Your child has just been diagnosed with a rare genetic disorder. Your pediatrician has never heard of the condition and the internet doesn’t offer much information. Where do you turn?
Kira Dies, a genetic counselor in the Department of Neurology at Boston Children’s Hospital, helps parents with these hard questions every day. One of about only 4,000 genetic counselors in the country, Dies has been trained in handling both the scientific and emotional sides of genetic disorders.
Dies was also the recent winner of the Code Talker Award, presented by Genome Magazine and the National Society of Genetic Counselors (NSGC). Two other genetics counselors from Boston Children’s were also nominated, Casie Genetti and Beth Sheidley.
Although Kira works in neurology, primarily with patients who are diagnosed with tuberous sclerosis complex (TSC), the nomination that won her the Code Talker award was from Kasey Edwards, mom of Robbie, who was diagnosed with a rare type of hereditary spastic paraplegia, SPG 47. At the time Robbie was diagnosed, only one other child in the United States was known to have the same diagnosis.
We sat down with Kira to learn more about her role at Boston Children’s. …
About one in every 10 babies is born with a birthmark. Most are harmless and don’t require treatment. Some, however, can be signs of a serious problem.
When Ryan McIntyre was born, a dark red birthmark covered his left eyelid and part of his forehead. Within days, Boston Children’s dermatologist and Vascular Anomalies Center member Marilyn Liang, MD, diagnosed the discoloration as a capillary malformation, a common type of birthmark sometimes called a “port wine stain” because of its purplish color.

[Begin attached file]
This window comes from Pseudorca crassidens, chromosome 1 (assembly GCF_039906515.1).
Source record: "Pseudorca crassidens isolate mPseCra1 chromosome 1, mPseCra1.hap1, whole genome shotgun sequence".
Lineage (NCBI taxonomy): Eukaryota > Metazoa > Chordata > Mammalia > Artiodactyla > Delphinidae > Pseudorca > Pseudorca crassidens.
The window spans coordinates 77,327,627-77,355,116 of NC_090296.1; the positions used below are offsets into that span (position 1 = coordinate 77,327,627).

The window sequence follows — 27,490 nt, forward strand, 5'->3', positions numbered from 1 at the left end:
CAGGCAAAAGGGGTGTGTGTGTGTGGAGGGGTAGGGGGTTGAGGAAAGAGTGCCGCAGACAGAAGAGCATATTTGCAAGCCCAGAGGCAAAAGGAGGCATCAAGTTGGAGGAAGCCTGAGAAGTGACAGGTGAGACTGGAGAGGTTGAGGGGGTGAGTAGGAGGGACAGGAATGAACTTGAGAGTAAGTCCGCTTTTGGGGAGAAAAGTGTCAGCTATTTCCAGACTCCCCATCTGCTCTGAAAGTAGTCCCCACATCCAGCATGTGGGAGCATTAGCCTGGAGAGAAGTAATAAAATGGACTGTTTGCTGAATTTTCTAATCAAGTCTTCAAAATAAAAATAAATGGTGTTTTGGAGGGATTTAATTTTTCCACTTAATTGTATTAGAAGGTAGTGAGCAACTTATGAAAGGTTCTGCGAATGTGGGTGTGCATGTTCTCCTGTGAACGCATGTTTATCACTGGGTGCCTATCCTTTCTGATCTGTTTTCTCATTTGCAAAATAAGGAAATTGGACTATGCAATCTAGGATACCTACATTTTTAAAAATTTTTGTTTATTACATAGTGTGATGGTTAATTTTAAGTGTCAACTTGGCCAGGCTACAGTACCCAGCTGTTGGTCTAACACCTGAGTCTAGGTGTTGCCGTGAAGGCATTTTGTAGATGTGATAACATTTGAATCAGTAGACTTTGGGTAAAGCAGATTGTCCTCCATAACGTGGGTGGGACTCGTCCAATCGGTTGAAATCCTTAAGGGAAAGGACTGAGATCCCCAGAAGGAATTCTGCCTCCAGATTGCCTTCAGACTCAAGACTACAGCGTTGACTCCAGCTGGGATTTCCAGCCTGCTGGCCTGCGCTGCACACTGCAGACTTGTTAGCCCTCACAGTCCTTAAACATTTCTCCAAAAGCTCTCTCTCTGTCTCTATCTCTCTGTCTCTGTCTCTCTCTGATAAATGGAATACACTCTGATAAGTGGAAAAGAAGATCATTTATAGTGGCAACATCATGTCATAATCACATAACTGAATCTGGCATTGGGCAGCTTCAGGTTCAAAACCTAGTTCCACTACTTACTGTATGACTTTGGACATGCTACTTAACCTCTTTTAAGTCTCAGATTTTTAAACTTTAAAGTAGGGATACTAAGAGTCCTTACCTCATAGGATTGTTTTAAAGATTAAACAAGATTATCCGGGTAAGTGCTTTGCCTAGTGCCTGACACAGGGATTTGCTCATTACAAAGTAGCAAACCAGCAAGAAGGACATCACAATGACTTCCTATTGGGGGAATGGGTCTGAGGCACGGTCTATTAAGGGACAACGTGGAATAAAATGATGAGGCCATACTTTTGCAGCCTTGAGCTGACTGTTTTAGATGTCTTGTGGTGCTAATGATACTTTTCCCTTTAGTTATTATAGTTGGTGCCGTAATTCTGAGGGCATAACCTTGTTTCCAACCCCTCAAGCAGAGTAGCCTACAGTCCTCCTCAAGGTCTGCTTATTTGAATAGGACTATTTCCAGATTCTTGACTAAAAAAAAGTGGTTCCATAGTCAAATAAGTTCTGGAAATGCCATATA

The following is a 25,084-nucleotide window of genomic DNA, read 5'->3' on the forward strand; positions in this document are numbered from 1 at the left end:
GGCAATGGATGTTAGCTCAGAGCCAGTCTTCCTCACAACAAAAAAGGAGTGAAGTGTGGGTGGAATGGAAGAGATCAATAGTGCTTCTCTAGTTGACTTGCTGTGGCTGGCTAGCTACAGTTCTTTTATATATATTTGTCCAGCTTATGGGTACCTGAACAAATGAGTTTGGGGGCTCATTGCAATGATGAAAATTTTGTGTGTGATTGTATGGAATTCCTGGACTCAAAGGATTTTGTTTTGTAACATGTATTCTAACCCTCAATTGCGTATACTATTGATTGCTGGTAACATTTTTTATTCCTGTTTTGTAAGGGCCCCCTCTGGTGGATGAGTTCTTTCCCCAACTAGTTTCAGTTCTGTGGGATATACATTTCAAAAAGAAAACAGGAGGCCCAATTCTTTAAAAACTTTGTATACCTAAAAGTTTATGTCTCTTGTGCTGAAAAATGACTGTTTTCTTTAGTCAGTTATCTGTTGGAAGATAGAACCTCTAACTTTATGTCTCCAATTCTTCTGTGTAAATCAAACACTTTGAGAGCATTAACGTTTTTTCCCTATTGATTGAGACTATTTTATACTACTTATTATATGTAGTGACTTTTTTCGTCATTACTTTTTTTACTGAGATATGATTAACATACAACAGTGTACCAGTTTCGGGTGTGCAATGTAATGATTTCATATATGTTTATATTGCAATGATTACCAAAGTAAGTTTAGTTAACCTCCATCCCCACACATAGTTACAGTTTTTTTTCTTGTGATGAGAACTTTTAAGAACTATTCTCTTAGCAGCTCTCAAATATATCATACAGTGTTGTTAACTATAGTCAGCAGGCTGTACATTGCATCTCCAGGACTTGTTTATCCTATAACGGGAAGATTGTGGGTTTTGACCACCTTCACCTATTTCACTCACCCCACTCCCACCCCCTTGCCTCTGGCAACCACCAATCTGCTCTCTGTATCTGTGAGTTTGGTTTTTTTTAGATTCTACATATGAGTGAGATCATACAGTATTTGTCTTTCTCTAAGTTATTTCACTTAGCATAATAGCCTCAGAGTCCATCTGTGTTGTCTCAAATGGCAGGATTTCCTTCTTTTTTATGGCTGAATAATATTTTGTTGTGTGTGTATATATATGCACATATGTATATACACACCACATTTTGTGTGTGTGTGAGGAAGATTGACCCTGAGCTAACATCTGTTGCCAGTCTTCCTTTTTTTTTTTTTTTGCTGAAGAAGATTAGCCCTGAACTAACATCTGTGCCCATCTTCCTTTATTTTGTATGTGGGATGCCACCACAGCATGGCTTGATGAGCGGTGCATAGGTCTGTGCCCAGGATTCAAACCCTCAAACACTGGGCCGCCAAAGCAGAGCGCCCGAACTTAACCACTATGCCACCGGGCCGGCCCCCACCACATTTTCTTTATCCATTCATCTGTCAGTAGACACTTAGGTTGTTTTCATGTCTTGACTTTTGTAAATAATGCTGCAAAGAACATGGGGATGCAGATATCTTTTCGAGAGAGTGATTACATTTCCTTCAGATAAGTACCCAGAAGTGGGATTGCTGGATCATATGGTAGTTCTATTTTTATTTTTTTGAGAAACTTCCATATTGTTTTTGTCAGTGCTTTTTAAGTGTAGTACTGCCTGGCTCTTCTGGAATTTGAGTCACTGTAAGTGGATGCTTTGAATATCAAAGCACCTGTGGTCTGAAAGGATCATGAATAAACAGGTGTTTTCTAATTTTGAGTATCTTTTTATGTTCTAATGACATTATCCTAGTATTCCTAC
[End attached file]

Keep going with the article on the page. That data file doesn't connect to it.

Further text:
Liang also suggested that the mark could be a sign of Sturge-Weber syndrome (SWS), a rare condition in which extra but abnormal blood vessels grow on the brain’s surface. The unusual blood flow can lead to seizures, developmental delays, glaucoma and weakness or paralysis on one side of the body. While the total number of people born with SWS is not known, estimates range from one in 40,000 to one in 400,000.
An MRI would be needed to confirm the diagnosis, but because Ryan was otherwise healthy and didn’t have any symptoms, his doctors said they could wait until he was six months old before having the scan. Ryan and his family—including his twin sister, Ava—went back to their home in the Boston suburbs. …